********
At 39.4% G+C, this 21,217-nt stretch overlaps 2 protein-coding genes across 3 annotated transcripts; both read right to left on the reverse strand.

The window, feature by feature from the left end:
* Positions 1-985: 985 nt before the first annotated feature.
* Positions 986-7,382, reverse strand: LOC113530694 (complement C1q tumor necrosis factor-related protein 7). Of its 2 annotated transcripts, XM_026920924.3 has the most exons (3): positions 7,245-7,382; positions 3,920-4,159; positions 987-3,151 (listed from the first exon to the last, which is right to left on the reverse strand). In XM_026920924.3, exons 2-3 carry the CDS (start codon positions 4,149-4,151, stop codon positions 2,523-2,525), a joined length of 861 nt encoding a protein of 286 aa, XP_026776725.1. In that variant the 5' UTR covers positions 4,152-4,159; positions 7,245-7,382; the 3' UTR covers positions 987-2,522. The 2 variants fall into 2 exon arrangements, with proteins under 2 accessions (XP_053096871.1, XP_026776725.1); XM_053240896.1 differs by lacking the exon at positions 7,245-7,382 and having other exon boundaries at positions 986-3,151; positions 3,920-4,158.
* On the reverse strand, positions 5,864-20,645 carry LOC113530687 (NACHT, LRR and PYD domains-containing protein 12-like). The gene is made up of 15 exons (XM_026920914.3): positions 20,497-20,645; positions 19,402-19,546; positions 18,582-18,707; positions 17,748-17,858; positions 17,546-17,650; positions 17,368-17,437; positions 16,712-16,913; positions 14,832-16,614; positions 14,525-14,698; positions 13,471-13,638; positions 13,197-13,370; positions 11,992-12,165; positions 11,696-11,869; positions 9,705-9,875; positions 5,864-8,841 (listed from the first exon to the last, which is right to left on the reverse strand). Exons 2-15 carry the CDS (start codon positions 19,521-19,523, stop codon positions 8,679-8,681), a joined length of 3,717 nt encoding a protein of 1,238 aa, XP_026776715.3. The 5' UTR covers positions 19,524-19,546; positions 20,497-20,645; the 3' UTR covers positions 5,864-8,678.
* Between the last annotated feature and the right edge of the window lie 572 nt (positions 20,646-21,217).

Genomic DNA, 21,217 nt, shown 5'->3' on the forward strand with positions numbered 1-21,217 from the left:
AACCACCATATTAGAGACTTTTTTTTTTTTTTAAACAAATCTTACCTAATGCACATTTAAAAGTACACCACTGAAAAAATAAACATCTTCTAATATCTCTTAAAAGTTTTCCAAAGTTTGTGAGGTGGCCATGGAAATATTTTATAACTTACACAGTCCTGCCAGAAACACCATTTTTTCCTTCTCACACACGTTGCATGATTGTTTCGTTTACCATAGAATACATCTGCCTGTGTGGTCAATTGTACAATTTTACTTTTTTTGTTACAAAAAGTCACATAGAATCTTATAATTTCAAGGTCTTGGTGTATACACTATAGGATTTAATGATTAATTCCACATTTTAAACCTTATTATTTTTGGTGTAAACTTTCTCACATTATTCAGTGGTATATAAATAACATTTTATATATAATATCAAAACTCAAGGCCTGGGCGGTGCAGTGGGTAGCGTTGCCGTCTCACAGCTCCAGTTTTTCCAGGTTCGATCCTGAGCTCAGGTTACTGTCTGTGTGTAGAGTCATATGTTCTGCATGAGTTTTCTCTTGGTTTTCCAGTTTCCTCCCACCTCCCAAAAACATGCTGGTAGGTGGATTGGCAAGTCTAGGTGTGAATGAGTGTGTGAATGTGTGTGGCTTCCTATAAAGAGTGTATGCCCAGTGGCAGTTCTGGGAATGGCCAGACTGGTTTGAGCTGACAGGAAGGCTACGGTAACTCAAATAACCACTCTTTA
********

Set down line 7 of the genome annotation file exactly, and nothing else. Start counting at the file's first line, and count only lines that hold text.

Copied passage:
Genomic DNA, 21,217 nt, shown 5'->3' on the forward strand with positions numbered 1-21,217 from the left: